Though skilled at critiquing writing, critiquing websites pulls writers out of their comfort zones a bit. I wrote up this simple scoring guideline to help facilitate critique and discussion. I think it is also useful for writers to review their own site, and also the sites of successful authors to understand how and why they work for their audience.
Review each website assigned to you from your group and give it 1-5 stars for each of the eight categories below. While the comic at the top does poke fun at web-rankings in general, keep the stars at 1-bad, 2-below average, 3-average, 4-good, 5-excellent.
An explanation of the stars awarded in one-to-three sentences is appreciated in all cases, but mandatory for 1-star or 5-star rankings. A 1-star ranking where the comment is constructive and actionable is the best.
1. First Impression
This is deeper than is it pretty or not. Does the landing page pull people in? (This can actually be measured using analytics packages as the “bounce rate” on your main page.) At a minimum the writer’s name, the fact that they write, their genre, and navigation around the page should all be immediately obvious. Do the colors and style fit the genre or the target audience? Is there a “call to action” drawing the viewer in? Can the viewer, based solely on the first impression, identify the target audience of this site and determine whether or not they are in that group? Is there a tagline?
2. The Goods
Are there books for sale? Are there a few obvious clicks to acquire them? Are there sample chapters, and are they easy to find? Building a platform and a following is a big part of the process, but don’t forget to close the sale. Also, visitors may come to the site for reference purposes such as the titles in the series, etc.
Is there someplace on your website to post current events, news, articles, or what-have-you? Are the articles relevant to your audience? Are the last three posts clear, well written, and contribute to your brand?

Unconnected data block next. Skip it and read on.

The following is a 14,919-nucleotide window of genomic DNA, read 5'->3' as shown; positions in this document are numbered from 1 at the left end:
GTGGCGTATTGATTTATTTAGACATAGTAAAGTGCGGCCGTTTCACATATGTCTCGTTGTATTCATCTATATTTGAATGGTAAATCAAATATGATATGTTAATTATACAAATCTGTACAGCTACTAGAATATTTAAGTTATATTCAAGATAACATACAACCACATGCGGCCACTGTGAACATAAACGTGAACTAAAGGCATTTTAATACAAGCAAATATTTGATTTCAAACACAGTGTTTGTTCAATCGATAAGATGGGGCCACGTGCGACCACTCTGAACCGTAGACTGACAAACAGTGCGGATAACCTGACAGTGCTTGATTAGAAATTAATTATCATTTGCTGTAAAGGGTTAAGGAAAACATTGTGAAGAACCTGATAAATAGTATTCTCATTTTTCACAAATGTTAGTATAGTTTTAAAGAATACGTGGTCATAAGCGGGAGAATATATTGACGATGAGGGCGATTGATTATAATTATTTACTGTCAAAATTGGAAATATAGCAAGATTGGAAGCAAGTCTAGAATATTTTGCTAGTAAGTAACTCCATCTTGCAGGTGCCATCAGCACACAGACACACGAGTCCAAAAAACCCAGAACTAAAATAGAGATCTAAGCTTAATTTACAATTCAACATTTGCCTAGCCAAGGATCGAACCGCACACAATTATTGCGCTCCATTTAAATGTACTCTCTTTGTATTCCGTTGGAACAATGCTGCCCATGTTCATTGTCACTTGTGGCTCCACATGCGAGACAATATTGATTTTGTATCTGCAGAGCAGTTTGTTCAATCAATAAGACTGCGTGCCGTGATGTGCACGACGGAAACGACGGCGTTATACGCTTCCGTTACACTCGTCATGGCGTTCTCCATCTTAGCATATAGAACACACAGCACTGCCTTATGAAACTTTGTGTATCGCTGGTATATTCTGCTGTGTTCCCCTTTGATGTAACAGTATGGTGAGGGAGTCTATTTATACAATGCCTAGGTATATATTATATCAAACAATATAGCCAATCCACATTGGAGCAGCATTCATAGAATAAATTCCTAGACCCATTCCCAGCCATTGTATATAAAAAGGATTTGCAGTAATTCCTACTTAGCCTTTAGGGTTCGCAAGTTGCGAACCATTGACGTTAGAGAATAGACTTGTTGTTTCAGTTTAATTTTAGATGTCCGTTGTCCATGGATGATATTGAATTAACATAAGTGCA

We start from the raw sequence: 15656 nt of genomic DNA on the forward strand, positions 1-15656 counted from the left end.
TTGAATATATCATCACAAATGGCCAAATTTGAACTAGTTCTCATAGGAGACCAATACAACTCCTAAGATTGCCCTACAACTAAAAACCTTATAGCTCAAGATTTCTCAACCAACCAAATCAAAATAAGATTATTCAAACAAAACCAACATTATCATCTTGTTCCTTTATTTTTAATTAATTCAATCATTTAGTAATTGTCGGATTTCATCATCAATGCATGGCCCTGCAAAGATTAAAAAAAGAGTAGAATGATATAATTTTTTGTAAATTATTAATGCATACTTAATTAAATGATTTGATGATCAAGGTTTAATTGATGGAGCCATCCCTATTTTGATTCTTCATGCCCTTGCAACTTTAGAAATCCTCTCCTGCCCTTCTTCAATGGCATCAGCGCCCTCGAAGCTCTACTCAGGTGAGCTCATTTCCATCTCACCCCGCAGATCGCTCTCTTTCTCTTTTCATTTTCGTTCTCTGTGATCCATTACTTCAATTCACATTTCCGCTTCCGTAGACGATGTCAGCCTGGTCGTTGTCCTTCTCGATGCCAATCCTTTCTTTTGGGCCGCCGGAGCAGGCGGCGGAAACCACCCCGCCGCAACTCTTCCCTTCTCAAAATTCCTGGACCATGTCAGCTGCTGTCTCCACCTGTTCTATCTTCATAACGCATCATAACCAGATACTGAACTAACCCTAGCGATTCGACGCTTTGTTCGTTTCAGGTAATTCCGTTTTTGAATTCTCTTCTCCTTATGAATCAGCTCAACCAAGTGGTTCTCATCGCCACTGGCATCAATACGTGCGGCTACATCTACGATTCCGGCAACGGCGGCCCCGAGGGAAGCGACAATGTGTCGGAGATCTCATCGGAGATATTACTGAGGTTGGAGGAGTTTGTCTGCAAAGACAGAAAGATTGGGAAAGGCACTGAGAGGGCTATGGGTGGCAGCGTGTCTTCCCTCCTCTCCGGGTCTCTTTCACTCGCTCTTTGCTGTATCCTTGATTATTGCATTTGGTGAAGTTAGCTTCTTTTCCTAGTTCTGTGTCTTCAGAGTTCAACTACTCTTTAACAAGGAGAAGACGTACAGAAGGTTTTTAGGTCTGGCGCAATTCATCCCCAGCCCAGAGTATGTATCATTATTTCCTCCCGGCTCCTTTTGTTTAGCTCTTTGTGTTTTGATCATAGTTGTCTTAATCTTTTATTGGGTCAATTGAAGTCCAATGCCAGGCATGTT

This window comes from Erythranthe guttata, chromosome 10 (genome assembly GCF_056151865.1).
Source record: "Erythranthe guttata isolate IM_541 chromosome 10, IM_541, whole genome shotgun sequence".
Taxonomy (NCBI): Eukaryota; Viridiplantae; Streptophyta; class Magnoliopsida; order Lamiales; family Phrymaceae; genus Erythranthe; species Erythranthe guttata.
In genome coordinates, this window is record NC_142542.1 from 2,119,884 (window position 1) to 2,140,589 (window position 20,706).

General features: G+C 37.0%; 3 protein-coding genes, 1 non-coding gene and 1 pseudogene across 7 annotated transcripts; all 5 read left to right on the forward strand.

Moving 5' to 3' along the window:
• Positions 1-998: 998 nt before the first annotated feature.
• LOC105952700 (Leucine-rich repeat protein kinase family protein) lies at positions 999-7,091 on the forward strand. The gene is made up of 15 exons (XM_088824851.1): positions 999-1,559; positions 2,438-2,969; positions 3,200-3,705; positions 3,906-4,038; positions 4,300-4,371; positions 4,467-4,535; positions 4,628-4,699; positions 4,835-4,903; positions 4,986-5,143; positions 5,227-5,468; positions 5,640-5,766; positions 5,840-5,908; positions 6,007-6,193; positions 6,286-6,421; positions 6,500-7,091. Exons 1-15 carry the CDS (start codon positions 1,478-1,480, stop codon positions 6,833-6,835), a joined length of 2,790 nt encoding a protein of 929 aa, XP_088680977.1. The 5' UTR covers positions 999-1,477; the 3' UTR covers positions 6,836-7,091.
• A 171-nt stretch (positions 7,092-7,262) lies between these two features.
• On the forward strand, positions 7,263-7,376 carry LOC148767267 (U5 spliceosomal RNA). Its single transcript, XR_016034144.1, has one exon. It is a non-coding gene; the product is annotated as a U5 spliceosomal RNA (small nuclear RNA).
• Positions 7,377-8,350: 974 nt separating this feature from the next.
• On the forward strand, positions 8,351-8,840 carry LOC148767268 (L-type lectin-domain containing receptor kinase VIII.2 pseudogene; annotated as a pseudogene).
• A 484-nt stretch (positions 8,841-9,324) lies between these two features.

4. About Page
There is an excellent article with a pithy title: Why Your Blog’s About Page Is Completely Wrong. Read that article to set the expectations here. Is there a photo of the writer? Does the page convey what makes the writer tick, what qualifies them to write in the genre they do? Does the page tell the reader what’s in it for them to get more engaged with the writer? Is there a press kit or calendar?
5. Contact Page & Social Media Connections
Assuming a visitor wants to become more connected. Can they find Facebook, Twitter, and other social media connections easily? Can they sign up for a mailing list? Is there a fan club? Can they send a message to you directly somehow?
Having explored many of the pages on the site now. What is the overall impression of the fit and finish of the site? Are the colors, graphics, ads, or other elements comfortable or annoying. Is the navigation clean or have there been misclicks? How many times have you hit the back button?
Do some Google, Yahoo, and Bing searches. Does the site show up prominently? Is searching enabled within the website to find old articles?
Does the website offer something to the target audience and communicate that offer effectively? What are the strengths/weaknesses of the offer?
Calibrated Scoring & Discussion
Each review will gather 8-40 stars. Before going into the critique, however, there is one more thing: calibration. We all know what a great book is, but do we all recognize a great writer’s website? Here’s a list of seven that got good recognition. Look at these and rank 2-3 of your favorites to see how they do. Finally critique your own.
To keep conversation moving, have folks shout out all their five-star rankings first. This should start the conversation being pretty affirmative. Then either do discussions across categories or websites, depending on time and people involved.
Hopefully this is generally useful to critique a writer’s website. I welcome your feedback in the comments below.